Ocean Acidification at a Crossroad– Enhanced Respiration,Upwelling, Increasing Atmospheric CO2, and their interactions in the northwestern Gulf of Mexico”

Xinping Hu, Texas A&M University-Corpus Christi

Among the NOAA designated Large Marine Ecosystems, the Gulf
of Mexico (GOM) remains poorly understood in terms of its current OA conditions, despite its
ecological and economic significance. In the northwestern GOM (nwGOM), decadal
acidification has been observed in the shelf-slope region, with metabolic production of CO2
contributing to a larger fraction of CO2 accumulation than uptake of anthropogenic CO2, and the
observed rate of acidification is significantly greater than that in other tropical and subtropical
areas. Unfortunately, whether the observed OA in this region represents a short-term
phenomenon or a long-term trend is unknown.
It is hypothesized that increasing atmospheric CO2, increasing terrestrial nutrient export
due to an enhanced hydrological cycle, and enhanced upwelling due to climate change will cause
the continental shelf-slope region in the nwGOM to acidify faster than other tropical and

subtropical seas. In order to test this hypothesis wave gliders, in -stiu sensor along withe underway measurements from research vessels will measure carbonated chemistry in in surface and shallow  waters. Modeling will be used tp integrate the chemical signals into the models to hindcast/predict spatia; and temporal variation of the OA signal for the the optimization of monitoring design and implementation.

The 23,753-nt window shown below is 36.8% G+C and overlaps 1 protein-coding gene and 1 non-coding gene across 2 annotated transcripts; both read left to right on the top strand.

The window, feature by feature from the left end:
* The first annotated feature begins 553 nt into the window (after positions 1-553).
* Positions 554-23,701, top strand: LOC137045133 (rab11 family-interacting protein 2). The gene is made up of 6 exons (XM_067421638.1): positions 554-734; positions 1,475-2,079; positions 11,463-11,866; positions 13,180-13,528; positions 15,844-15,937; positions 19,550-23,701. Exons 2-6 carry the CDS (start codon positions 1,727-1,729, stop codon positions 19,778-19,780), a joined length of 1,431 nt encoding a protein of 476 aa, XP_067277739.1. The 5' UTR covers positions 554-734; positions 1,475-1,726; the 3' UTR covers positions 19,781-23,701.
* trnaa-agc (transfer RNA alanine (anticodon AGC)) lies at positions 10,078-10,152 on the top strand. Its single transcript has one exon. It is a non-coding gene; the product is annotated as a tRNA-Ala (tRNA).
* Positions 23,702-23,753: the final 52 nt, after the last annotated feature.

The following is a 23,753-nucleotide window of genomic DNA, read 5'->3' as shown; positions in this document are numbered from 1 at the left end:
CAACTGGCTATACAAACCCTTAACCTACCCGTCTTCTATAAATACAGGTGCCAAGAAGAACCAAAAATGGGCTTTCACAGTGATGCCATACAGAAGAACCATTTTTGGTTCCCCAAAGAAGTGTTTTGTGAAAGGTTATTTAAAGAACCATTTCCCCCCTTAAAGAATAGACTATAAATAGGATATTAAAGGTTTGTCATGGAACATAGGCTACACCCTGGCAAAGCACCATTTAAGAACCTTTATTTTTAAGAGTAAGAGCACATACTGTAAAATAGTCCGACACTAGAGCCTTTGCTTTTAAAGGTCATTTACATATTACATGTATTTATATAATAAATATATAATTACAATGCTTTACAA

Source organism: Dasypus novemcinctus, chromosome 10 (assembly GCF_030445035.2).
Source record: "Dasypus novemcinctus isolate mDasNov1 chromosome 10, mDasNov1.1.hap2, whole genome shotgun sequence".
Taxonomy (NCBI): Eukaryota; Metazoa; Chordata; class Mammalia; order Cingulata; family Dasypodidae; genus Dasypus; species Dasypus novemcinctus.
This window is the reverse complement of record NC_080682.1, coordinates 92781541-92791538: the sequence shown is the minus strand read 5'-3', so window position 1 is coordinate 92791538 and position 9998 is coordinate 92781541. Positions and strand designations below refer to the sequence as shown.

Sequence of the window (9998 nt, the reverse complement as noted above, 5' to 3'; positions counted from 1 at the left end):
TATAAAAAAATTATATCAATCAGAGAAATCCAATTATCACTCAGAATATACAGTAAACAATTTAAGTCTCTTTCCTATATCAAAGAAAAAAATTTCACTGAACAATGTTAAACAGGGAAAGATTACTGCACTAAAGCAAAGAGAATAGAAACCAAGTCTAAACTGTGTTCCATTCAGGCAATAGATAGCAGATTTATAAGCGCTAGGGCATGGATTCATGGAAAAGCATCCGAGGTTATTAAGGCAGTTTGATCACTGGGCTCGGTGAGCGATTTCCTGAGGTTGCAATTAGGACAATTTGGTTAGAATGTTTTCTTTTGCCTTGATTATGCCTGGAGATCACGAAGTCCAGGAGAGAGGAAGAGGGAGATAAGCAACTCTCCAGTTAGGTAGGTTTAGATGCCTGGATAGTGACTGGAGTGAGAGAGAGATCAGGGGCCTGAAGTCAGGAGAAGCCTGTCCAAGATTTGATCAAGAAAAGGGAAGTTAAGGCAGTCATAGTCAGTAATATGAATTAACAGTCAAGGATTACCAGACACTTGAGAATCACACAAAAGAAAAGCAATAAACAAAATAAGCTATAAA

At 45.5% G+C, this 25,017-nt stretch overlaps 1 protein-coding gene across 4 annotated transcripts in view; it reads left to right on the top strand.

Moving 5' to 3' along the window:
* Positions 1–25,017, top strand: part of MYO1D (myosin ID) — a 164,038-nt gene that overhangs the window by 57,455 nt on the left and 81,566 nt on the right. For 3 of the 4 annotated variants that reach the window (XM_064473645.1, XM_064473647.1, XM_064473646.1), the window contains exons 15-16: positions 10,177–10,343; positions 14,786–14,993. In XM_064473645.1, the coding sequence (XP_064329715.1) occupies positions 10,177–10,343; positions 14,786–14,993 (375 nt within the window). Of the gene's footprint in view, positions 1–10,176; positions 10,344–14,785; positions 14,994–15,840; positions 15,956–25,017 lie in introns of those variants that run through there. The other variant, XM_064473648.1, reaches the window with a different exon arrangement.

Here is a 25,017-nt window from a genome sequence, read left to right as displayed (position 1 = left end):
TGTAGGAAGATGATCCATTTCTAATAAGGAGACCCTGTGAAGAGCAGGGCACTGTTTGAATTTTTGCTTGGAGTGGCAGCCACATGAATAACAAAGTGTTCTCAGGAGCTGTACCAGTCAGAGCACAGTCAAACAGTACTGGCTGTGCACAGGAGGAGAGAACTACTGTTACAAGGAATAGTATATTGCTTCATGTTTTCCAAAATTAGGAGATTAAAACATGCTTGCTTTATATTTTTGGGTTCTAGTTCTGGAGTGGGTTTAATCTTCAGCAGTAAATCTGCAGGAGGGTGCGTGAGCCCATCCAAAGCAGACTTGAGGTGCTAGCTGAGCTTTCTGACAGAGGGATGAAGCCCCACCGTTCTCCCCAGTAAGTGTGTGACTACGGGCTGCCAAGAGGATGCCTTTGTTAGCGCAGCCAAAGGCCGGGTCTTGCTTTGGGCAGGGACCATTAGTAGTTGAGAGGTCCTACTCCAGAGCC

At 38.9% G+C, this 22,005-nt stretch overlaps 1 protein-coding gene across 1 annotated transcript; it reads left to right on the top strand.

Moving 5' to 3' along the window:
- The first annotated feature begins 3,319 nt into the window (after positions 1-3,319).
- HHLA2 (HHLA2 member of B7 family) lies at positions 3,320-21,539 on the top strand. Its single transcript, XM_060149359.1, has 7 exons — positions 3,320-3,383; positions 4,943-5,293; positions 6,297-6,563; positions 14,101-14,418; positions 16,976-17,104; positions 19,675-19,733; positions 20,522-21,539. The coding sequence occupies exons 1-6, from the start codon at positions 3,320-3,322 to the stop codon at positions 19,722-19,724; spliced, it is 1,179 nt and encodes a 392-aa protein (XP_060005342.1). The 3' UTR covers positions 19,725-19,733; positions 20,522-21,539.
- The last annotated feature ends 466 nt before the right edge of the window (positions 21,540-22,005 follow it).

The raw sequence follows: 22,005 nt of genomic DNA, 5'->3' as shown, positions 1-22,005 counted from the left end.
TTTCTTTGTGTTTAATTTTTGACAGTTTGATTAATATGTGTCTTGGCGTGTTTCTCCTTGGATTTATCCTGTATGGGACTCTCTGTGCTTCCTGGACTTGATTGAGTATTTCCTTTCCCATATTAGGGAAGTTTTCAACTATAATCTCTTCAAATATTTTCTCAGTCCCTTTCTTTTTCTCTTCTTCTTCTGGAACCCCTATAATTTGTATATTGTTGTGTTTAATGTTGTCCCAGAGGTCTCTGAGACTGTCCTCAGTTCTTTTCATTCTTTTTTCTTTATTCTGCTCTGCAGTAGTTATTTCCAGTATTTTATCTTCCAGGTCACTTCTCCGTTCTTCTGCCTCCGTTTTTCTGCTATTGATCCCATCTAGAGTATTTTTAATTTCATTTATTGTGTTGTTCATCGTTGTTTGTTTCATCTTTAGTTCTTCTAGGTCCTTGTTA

Tuesday, March 3, 2020
The spirit of collaboration aboard Gulf of Mexico cruise

The spirit of collaboration aboard Gulf of Mexico cruise

NOAA Research &Ocean Acidification Program

This summer, NOAA and partner scientists will conduct their most collaborative ocean acidification sampling of the Gulf of Mexico yet. Set to depart today, July 18th, the Gulf of Mexico Ecosystems and Carbon Cruise (GOMECC-3) will travel through international waters with 24 scientists from the United States, Mexico and Cuba on board.
Tuesday, July 18, 2017
NOAA and Partners Launch Research Cruise of East Coast to Study Ocean Acidification

NOAA and Partners Launch Research Cruise of East Coast to Study Ocean Acidification

By: NOAA Ocean Acidification Program

NOAA and scientists from PrincetonOld Dominion University, and the Universities of New HampshireDelaware, and Miami set off on June 19th from Newport, Rhode Island aboard NOAA ship Gordon Gunter on a research cruise to better understand ocean acidification and its drivers along the U.S. East Coast. 

This research cruise is just one part of a larger effort supported by the NOAA Ocean Acidification Program to better understand how ocean chemistry along all the U.S. coasts is changing in response to ocean acidification and where marine organisms may be at greatest risk. Similar cruises have taken place on the U.S. West Coast and the Gulf of Mexico. Understanding why and how fast our ocean chemistry is changing in different areas will allow scientists to better predict future changes and explore ways to adapt to those shifts.

Monday, June 22, 2015